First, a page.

[P4925] Violence, Legality, and Law on the Ottoman Periphery

Created by William Smiley
Saturday, 11/18/17 5:30pm


Since 2001, the international law of war—and its violation—has been inextricably bound up with U.S. involvement in the Middle East. Detainees held at Guantanamo Bay are treated as neither prisoners of war nor criminals; U.S. interventions in Iraq, Libya, and Syria are widely seen as violating the U.N. Charter; new legal theories have justified drone warfare in Yemen and Pakistan; and both al-Qaeda and the Islamic state abuse, ransom, or execute captives in violation of international captivity standards. In all these debates about violence and law, it is commonly assumed that the law of war is a product of enlightened western European thought, and that it serves to promote humanitarian objectives and limit violence. Law, in other words, is linked with concepts of restraint, civilization, and Europe.

This panel uses the Ottoman Empire’s engagement with the law of war, on land and at sea, to question those assumptions. Our first paper examines debates over what constituted legal maritime violence and who could define it in the seventeenth-century Mediterranean. Mounting disagreements between the Ottoman central government and the North African provinces over their corsairing led Istanbul to disavow the corsairs, leaving them to the mercy of the European states they had victimized. Our second paper explores the legal consequences of the Russian blockade of the Dardanelles during the 1768-1774 Russo-Ottoman War . Russian policies preventing the passage of foodstuffs clashed with European conventions, forcing admiralty courts to navigate between conflicting legal touchstones. In examining the prisoner-of-war system practiced by the Ottomans and Russians in the second half of the nineteenth century, our third paper examines how changing legal rhetorics might be only loosely tethered to actual practice which, despite Orientalist discourses and claims of incommensurability, was broadly similar across Eurasia. Our final paper traces changing legal opinions on the “civilized” conduct of war issued by the Ottoman Office of Legal Counsel in the early twentieth century. These opinions formed the basis of diplomatic protests regarding the 1911-1912 Italian invasion of Libya and the 1912-1913 Balkan Wars. These protests were ignored in Europe, and the Office’s opinions thus carried less weight in World War One. The papers thus show law “in action,” in state policies and individual experiences, rather than only in scholarly discussions and treatises. They argue for the productive use of law as an analytical category, rather than only a source of normative judgments, in approaching the past.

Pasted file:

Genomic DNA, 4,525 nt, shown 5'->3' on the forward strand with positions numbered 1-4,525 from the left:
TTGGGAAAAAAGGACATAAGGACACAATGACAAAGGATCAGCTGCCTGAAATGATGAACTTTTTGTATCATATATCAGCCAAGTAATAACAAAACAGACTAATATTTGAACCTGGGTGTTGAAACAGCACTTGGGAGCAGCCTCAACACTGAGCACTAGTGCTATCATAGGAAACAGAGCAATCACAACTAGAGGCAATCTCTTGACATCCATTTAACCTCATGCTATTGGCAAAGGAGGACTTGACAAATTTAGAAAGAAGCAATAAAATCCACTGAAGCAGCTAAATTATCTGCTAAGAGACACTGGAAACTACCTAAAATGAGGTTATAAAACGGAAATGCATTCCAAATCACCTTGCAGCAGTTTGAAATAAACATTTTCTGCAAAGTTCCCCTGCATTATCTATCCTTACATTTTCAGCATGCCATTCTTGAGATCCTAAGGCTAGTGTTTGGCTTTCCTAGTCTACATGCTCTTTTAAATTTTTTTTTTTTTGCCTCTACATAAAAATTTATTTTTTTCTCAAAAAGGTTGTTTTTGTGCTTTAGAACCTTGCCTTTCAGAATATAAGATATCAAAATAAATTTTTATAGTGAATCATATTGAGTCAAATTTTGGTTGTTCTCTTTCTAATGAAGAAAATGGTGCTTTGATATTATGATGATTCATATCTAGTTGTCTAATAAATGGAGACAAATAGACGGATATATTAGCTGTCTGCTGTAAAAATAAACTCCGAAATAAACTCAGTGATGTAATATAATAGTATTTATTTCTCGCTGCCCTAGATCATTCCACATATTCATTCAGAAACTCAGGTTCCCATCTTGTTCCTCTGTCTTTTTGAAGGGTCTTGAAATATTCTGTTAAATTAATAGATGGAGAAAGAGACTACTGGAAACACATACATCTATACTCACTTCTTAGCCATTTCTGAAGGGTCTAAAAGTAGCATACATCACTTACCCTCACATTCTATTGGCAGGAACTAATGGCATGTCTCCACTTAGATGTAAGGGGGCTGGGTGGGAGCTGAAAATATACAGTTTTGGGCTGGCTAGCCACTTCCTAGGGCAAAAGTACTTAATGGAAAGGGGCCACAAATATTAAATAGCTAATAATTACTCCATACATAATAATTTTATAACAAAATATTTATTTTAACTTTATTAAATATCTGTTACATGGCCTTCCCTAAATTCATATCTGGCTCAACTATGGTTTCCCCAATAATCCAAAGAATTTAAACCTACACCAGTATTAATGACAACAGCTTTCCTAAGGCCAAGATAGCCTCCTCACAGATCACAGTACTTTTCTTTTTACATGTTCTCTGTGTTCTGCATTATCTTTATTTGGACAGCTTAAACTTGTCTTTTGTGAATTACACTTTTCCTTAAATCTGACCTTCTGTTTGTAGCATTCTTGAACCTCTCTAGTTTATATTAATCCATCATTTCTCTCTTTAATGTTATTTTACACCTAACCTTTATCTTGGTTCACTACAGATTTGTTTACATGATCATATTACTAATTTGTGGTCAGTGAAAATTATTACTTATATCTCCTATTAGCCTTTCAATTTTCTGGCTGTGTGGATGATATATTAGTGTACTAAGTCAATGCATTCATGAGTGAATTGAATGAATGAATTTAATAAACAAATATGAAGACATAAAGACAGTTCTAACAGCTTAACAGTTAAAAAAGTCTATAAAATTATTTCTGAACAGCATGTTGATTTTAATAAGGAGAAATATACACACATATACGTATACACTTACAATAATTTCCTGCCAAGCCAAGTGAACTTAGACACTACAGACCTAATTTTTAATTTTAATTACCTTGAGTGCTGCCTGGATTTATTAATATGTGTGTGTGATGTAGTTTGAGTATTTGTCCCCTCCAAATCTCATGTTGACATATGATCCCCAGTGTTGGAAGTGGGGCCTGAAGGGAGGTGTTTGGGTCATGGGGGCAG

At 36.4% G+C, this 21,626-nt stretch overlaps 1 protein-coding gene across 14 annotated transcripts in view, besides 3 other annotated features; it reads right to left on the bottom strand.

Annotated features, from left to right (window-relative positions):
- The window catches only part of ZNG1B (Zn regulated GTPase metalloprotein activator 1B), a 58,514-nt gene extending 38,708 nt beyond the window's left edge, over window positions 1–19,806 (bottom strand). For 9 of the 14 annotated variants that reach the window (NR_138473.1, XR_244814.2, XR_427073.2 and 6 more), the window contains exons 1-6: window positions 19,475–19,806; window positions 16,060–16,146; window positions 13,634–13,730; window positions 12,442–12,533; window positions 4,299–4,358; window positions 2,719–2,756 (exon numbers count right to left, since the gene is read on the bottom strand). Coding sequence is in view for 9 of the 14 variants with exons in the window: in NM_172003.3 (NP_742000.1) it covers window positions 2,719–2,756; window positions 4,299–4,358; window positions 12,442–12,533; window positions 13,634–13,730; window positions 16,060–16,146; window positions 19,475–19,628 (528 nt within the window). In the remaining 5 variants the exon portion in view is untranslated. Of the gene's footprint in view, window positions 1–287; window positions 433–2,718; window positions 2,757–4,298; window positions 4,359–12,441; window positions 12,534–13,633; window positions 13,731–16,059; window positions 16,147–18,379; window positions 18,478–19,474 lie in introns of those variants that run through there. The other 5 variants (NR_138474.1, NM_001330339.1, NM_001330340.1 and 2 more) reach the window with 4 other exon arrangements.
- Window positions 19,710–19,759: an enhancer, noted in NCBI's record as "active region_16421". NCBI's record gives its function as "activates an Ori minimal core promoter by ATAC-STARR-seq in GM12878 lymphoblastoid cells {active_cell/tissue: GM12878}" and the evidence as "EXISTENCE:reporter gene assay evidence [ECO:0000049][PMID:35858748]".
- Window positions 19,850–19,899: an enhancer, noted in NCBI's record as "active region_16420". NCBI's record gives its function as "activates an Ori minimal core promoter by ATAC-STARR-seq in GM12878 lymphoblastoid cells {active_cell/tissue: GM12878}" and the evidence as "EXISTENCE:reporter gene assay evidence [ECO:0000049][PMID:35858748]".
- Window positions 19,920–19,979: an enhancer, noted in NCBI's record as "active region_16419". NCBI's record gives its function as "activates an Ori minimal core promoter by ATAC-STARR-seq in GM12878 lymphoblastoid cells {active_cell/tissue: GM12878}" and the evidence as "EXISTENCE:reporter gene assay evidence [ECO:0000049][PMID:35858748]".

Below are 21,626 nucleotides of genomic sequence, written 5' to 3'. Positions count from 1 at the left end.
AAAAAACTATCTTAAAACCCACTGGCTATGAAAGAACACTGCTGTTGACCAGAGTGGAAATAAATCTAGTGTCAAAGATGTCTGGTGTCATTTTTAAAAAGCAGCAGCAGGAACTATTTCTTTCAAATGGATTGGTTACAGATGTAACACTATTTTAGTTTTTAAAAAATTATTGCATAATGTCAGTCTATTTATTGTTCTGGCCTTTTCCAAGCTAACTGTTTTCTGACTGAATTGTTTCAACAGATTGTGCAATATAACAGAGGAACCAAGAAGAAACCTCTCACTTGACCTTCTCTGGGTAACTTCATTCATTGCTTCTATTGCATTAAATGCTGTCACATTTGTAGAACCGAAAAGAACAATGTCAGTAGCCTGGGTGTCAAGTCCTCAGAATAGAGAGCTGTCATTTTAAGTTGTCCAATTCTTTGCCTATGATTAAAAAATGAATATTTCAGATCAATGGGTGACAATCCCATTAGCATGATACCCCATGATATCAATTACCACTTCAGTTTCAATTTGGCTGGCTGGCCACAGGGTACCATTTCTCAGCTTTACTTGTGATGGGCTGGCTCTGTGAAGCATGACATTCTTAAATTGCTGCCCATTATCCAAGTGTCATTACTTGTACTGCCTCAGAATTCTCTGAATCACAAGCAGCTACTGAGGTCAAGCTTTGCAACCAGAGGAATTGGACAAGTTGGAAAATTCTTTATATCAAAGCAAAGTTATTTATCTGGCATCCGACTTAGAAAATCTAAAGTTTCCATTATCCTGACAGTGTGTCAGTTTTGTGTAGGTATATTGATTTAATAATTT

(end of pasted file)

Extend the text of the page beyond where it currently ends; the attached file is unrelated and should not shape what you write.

Hist; Law



Molly Greene

(Princeton University)
Panel Participating Role(s): Chair;

William Smiley

(Reed College)
Panel Participating Role(s): Organizer; Presenter;

Joshua White

(University of Virginia)
Panel Participating Role(s): Organizer; Presenter;

Aimee Genell

(University of California, Berkeley)
Panel Participating Role(s): Presenter;

Julia Leikin

(Institute of Historical Research)
Panel Participating Role(s): Presenter;